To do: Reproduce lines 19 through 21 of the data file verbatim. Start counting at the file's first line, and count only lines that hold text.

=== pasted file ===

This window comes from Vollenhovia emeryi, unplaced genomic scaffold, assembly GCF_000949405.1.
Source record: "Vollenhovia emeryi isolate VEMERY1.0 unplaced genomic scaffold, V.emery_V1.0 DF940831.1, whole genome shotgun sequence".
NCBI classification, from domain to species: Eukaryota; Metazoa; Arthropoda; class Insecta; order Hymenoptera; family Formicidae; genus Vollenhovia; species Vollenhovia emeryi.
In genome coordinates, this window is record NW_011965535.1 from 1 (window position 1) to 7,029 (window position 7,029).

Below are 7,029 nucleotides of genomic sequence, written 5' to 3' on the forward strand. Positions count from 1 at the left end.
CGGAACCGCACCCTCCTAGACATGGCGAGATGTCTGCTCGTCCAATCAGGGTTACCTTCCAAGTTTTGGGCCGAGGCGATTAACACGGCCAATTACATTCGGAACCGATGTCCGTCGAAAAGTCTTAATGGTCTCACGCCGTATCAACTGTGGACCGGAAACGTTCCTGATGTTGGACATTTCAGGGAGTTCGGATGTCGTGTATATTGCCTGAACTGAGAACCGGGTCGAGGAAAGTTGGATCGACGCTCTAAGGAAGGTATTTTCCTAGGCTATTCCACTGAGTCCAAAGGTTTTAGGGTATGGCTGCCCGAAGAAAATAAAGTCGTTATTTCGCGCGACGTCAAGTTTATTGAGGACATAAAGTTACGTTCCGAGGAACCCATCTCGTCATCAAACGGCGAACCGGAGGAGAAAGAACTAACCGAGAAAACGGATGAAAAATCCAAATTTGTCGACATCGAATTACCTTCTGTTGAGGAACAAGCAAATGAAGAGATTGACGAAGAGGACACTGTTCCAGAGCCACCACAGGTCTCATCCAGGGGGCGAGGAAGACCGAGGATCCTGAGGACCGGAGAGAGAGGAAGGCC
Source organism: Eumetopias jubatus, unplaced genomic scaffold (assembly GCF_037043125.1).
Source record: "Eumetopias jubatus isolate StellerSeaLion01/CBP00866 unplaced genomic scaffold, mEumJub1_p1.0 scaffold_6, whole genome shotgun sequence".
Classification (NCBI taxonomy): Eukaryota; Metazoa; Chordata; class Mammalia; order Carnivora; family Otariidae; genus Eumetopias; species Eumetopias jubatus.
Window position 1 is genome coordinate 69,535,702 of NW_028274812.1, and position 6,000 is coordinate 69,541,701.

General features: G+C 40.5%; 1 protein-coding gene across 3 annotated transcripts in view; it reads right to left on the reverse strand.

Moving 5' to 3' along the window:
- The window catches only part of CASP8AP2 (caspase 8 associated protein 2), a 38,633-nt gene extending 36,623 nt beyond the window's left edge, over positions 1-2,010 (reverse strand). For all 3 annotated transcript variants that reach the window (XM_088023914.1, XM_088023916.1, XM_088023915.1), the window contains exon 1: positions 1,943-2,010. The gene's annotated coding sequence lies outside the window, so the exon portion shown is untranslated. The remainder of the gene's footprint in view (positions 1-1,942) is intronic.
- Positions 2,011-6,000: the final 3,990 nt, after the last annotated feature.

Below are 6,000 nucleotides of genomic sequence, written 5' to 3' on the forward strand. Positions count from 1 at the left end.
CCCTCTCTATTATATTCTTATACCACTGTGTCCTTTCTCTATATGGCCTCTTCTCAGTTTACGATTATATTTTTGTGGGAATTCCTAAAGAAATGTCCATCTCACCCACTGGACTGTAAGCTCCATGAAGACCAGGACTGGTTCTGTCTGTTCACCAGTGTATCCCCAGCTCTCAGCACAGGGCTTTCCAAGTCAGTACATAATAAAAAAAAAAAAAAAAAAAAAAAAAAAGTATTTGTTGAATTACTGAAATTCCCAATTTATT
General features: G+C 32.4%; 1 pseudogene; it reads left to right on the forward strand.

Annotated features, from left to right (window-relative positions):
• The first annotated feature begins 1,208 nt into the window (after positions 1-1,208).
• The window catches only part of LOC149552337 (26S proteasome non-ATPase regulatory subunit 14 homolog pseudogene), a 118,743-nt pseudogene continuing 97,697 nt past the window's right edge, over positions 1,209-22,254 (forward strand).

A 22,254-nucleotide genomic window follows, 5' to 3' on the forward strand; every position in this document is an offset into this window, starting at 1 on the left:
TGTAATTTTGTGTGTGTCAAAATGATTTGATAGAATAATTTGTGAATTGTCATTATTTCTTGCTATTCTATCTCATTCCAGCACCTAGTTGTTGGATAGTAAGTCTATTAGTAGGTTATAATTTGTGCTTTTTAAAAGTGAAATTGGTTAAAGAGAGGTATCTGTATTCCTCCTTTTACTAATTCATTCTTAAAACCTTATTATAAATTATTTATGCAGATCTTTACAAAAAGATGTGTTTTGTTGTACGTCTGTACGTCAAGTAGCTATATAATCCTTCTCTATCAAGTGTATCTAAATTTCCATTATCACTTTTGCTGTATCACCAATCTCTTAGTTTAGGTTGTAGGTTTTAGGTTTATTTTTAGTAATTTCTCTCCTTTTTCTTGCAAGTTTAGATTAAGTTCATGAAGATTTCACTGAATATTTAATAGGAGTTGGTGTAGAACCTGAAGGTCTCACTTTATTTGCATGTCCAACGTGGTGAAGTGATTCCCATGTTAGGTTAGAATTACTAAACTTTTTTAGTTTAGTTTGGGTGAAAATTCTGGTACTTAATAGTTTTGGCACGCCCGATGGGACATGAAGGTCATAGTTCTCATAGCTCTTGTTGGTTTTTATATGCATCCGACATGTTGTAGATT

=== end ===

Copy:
• The first annotated feature begins 1,208 nt into the window (after positions 1-1,208).
• The window catches only part of LOC149552337 (26S proteasome non-ATPase regulatory subunit 14 homolog pseudogene), a 118,743-nt pseudogene continuing 97,697 nt past the window's right edge, over positions 1,209-22,254 (forward strand).

A 22,254-nucleotide genomic window follows, 5' to 3' on the forward strand; every position in this document is an offset into this window, starting at 1 on the left: